You mean you don’t like whole roasted (guts hair and all) squirrel on a green stick over a roaring fire? 😆

    In short…. No Spencer I do not!

    Don’t forget the toe nails to clean the meat out of their teeth with after the feast! YYYYIKES!

    AvatarCarpit
    Participant
    Post count: 53
    Up
    0
    Down

    No place for that type of bigotry on this site.

    So disappointing and ignort of other cultures

    AvatarIhuntcurs
    Participant
    Post count: 830
    Up
    0
    Down

    Looks awesome.

    AvatarBullfrogMcGee
    Participant
    Post count: 182
    Up
    0
    Down

    Quote by: TeamAsgrow

    I can’t eat too much any more…I get a little jumpy and act squirelly

    😀

    bowfisherbowfisher
    Participant
    Post count: 2222
    Up
    0
    Down

    We will get a bunch of rabbits in the winter, grind all the meat up, mix it with pork and add some bratwurst seasoning to it. It hits the wow factor for sure. Might be worth trying the same with squirrels!

    AvatarMaverick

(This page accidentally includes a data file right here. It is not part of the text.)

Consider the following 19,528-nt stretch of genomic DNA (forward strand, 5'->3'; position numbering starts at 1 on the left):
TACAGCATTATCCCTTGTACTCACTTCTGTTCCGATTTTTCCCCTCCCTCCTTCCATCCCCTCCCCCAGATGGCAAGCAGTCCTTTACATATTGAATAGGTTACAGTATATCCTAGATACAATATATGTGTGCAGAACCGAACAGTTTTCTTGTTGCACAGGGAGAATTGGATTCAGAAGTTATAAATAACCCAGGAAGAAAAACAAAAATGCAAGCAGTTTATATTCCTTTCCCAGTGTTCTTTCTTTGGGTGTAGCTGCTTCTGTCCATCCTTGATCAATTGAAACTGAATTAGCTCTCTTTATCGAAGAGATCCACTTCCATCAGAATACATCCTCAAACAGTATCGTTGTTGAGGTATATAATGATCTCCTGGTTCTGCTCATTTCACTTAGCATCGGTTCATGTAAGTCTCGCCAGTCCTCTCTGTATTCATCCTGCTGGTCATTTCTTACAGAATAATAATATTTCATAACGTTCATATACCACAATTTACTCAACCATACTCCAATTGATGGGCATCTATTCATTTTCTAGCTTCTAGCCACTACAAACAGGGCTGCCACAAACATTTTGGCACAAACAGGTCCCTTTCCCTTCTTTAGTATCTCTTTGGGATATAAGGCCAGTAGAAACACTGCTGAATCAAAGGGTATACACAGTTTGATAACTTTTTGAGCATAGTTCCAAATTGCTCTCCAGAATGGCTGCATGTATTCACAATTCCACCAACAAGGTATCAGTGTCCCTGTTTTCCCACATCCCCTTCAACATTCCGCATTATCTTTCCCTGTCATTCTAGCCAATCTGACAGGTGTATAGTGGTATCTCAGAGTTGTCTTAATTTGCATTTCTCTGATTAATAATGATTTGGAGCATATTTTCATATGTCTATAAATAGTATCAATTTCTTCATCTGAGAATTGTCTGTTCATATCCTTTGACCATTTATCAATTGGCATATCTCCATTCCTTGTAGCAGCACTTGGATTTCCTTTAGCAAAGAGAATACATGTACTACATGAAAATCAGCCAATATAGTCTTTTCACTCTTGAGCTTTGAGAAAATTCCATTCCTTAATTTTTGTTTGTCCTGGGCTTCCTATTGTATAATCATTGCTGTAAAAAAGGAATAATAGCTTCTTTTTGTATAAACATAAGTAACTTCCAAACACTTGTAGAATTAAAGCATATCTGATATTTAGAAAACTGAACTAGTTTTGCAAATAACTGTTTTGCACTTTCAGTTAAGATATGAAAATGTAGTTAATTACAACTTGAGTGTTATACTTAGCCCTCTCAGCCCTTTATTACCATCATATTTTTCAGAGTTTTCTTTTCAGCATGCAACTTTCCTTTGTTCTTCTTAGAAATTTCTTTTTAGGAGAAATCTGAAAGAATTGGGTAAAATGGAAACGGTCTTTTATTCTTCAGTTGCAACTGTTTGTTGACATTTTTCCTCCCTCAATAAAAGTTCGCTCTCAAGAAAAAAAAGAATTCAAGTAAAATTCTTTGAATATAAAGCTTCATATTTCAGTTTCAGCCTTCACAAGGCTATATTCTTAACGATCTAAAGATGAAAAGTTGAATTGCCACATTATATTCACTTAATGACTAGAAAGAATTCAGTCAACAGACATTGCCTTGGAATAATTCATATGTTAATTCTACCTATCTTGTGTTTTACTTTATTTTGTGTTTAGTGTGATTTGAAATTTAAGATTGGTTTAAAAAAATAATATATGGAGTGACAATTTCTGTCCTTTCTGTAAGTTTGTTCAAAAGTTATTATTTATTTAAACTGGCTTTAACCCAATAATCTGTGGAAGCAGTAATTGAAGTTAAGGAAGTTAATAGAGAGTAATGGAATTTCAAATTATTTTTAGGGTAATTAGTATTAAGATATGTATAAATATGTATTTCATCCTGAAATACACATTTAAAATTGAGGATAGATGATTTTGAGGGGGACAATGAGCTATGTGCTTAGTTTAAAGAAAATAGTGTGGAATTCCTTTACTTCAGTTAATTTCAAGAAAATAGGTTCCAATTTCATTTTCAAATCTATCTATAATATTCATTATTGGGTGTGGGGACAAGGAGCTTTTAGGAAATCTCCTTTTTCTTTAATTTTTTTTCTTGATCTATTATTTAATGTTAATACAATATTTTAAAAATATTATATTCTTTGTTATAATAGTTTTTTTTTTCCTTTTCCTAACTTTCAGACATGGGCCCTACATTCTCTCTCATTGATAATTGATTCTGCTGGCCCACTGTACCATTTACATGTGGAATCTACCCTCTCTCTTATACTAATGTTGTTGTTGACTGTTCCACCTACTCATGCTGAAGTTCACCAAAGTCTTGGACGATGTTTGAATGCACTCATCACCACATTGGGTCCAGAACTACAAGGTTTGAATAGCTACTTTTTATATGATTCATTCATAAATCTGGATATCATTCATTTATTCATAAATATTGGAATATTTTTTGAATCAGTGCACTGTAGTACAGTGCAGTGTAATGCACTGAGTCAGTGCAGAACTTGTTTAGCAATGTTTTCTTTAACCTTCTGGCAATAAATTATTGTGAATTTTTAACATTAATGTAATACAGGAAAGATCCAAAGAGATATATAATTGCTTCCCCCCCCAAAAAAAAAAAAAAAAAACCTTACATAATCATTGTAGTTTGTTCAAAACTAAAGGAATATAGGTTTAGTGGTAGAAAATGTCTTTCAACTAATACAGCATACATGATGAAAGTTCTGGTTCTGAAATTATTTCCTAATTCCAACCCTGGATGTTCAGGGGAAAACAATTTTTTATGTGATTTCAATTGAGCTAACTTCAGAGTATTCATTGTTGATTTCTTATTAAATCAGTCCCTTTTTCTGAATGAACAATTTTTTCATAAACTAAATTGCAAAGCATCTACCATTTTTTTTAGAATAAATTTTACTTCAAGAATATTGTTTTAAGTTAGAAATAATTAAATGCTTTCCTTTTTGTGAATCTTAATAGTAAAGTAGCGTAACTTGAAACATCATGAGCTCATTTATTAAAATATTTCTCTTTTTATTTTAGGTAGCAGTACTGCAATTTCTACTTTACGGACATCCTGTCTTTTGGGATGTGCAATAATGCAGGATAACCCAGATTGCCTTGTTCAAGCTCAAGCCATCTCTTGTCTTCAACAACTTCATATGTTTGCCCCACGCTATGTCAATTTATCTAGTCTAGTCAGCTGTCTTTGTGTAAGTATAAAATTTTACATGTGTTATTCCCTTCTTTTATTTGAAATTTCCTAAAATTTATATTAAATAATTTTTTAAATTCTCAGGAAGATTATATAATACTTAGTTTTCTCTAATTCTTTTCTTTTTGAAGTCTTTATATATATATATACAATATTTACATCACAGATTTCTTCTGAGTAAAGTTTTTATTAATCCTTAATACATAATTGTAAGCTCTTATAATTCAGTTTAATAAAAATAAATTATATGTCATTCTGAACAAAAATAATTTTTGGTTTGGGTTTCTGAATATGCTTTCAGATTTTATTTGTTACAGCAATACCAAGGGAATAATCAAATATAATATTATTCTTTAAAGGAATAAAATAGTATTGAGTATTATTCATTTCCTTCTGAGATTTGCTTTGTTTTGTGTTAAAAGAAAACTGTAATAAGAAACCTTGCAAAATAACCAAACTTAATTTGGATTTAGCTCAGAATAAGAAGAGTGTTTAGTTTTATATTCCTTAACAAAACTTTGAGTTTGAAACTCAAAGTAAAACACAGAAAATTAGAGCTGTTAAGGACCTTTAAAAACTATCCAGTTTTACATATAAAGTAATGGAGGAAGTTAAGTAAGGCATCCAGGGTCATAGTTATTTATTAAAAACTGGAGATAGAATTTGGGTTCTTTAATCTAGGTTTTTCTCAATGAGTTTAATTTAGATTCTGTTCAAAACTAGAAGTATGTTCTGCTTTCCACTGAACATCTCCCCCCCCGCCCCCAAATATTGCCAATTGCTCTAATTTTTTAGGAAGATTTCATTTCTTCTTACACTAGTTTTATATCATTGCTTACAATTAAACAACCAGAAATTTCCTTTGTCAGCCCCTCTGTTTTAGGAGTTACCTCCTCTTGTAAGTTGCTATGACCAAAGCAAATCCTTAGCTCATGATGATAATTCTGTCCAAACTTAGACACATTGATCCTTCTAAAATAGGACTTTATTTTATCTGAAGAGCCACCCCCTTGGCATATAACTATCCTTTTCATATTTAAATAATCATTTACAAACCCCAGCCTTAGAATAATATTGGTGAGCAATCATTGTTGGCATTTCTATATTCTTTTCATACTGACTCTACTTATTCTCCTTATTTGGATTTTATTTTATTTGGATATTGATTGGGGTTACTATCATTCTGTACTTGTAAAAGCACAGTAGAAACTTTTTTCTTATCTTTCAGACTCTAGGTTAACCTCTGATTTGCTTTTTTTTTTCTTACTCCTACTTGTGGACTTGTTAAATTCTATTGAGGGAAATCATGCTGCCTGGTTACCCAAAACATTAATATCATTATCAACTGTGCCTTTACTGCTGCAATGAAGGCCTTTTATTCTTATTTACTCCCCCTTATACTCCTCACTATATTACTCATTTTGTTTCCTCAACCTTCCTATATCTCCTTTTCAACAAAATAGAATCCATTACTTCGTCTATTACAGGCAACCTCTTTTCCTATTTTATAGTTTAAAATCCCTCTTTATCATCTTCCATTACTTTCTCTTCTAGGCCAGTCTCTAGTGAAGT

Participant
    Post count: 4709
    Up
    0
    Down

    Quote by: Carpit

    No place for that type of bigotry on this site.

    So disappointing and ignort of other cultures

    I’m confused. Not liking an ethnic cuisine makes someone a bigot? I don’t like haggis, does that make me bigoted towards the Scottish?

    AvatarTrapCyclone
    Participant
    Post count: 2552
    Up
    0
    Down

    Do you cook the meat bone-in and then pull the meat or cut it off the squirrel before cooking?

    Avatarhuntingirl
    Participant
    Post count: 4040
    Up
    0
    Down

    Any specific kind of spices? I think I may give this a try I’m always looking for ways to use wild game. Wonder how goose or duck would taste in a stew…

    Avatarhuntingirl
    Participant
    Post count: 4040
    Up
    0
    Down

    Quote by: Carpit

    No place for that type of bigotry on this site.

    So disappointing and ignort of other cultures